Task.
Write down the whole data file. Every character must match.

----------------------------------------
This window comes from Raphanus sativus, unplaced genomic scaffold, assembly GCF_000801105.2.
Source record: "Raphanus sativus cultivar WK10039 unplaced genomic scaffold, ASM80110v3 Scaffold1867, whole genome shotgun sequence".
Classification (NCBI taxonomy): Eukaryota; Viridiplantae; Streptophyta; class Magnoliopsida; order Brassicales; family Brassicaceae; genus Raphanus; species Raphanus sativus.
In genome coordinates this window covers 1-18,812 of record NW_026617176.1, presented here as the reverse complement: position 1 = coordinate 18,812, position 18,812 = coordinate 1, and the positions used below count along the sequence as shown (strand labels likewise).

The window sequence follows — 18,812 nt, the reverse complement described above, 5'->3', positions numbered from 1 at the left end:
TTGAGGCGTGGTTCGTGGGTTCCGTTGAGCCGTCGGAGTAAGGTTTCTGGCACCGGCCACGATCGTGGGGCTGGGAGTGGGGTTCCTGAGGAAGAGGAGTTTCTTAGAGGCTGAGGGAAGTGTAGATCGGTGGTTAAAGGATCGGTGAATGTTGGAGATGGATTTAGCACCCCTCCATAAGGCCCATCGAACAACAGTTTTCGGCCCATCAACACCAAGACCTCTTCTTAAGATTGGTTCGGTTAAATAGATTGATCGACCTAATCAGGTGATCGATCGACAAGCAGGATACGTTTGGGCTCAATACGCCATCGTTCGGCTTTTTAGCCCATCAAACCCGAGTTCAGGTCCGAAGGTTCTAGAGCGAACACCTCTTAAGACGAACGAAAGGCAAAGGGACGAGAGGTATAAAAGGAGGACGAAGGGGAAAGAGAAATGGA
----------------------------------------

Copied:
This window comes from Raphanus sativus, unplaced genomic scaffold, assembly GCF_000801105.2.
Source record: "Raphanus sativus cultivar WK10039 unplaced genomic scaffold, ASM80110v3 Scaffold1867, whole genome shotgun sequence".
Classification (NCBI taxonomy): Eukaryota; Viridiplantae; Streptophyta; class Magnoliopsida; order Brassicales; family Brassicaceae; genus Raphanus; species Raphanus sativus.
In genome coordinates this window covers 1-18,812 of record NW_026617176.1, presented here as the reverse complement: position 1 = coordinate 18,812, position 18,812 = coordinate 1, and the positions used below count along the sequence as shown (strand labels likewise).

The window sequence follows — 18,812 nt, the reverse complement described above, 5'->3', positions numbered from 1 at the left end:
TTGAGGCGTGGTTCGTGGGTTCCGTTGAGCCGTCGGAGTAAGGTTTCTGGCACCGGCCACGATCGTGGGGCTGGGAGTGGGGTTCCTGAGGAAGAGGAGTTTCTTAGAGGCTGAGGGAAGTGTAGATCGGTGGTTAAAGGATCGGTGAATGTTGGAGATGGATTTAGCACCCCTCCATAAGGCCCATCGAACAACAGTTTTCGGCCCATCAACACCAAGACCTCTTCTTAAGATTGGTTCGGTTAAATAGATTGATCGACCTAATCAGGTGATCGATCGACAAGCAGGATACGTTTGGGCTCAATACGCCATCGTTCGGCTTTTTAGCCCATCAAACCCGAGTTCAGGTCCGAAGGTTCTAGAGCGAACACCTCTTAAGACGAACGAAAGGCAAAGGGACGAGAGGTATAAAAGGAGGACGAAGGGGAAAGAGAAATGGA